Continued from page 1

“We share the shock and sadness of everyone in the motion picture community at the news of this terrible event,” said former Sen. Chris Dodd, chairman and CEO of the Motion Picture Association of America. “We extend our prayers and deepest sympathies to the victims, their loved ones and all those affected by this tragedy.”

“The Dark Knight Rises” had expectations of being one of the biggest weekend openings ever. Its midnight screenings earned $30.6 million, Warner Bros. said Friday. That’s the second-best midnight opening ever, behind $43.5 million for the “Harry Potter” finale. “The Dark Knight” earned a then-record $158.4 million in its first three days, including $18.5 million from midnight screenings.

The PG-13 film played in 3,825 theaters domestically in the midnight screenings, expanding to 4,404 cinemas nationwide Friday. Many showings on the weekend were sold out in advance.

Paul Dergarabedian, an analyst for Hollywood.com who specializes in box office, declined to speculate on an effect the tragedy might have on the film over the weekend, saying it was too soon to estimate. But some moviegoers were already rethinking their plans.

Christine Cooley, who works for the University of Florida at a campus facility near Tampa, Fla., said she and her 15-year-old daughter were stunned by the TV coverage of the shooting Friday morning.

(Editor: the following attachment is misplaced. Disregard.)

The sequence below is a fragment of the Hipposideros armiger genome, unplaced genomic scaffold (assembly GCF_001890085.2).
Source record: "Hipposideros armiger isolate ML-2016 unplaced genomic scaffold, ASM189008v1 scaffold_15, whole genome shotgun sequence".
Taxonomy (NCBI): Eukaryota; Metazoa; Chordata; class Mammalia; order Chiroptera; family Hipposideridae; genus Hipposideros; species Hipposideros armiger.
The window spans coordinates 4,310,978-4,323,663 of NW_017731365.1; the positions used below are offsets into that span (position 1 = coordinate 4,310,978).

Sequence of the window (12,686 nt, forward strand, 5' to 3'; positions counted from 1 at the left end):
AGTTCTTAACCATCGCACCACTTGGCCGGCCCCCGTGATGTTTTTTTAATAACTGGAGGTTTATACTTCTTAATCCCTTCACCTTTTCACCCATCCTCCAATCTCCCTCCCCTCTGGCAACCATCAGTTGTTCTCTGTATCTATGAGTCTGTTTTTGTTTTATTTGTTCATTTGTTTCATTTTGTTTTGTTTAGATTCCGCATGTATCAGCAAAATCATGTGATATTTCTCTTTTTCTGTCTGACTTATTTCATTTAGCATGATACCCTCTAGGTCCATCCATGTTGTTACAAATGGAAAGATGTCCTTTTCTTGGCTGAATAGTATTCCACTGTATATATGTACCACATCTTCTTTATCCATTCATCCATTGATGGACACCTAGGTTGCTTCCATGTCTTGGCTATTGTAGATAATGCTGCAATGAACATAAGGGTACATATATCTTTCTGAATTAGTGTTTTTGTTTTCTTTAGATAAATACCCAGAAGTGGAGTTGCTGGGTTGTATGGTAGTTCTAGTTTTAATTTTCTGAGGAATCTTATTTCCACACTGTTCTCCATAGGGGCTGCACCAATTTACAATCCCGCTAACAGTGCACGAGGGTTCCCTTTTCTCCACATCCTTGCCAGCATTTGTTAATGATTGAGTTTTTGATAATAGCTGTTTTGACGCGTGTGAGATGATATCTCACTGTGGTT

“Her immediate reaction was `I’m never going to the movie theater again. Why should I go somewhere where I’m looking over my shoulder worrying that someone is going to come in and harm us when I can wait six months and watch it in the safety of my own home?’”

Cooley said she tried to explain to her daughter that it was an isolated incident, “but I see where she’s coming from. Why put yourself in harm’s way?”

Others were undeterred.

“Just seem like another day at the movies,” said Jimmie Baker, 40, of Harlem, N.Y., at a theater in Times Square.

Andrew Bross, 22, of Livingston, N.J., returned Friday to watch “The Dark Knight Rises” for the second time in 12 hours.

“I go to the movies every week,” he said. “I’m going to keep going. I’m not going to let it stop me one bit.”

Damon Lindelof, the co-creator of “Lost,” said he was going to see the film Friday night and suggested a modest tribute: a minute of silence as the end credit roll.

___

AP Movie Writer David Germain and AP Movie Critic Christy Lemire contributed to this report from Los Angeles. Matt Moore in Philadelphia, Alex Katz in New York and Mitch Stacy in Columbus, Ohio, also contributed.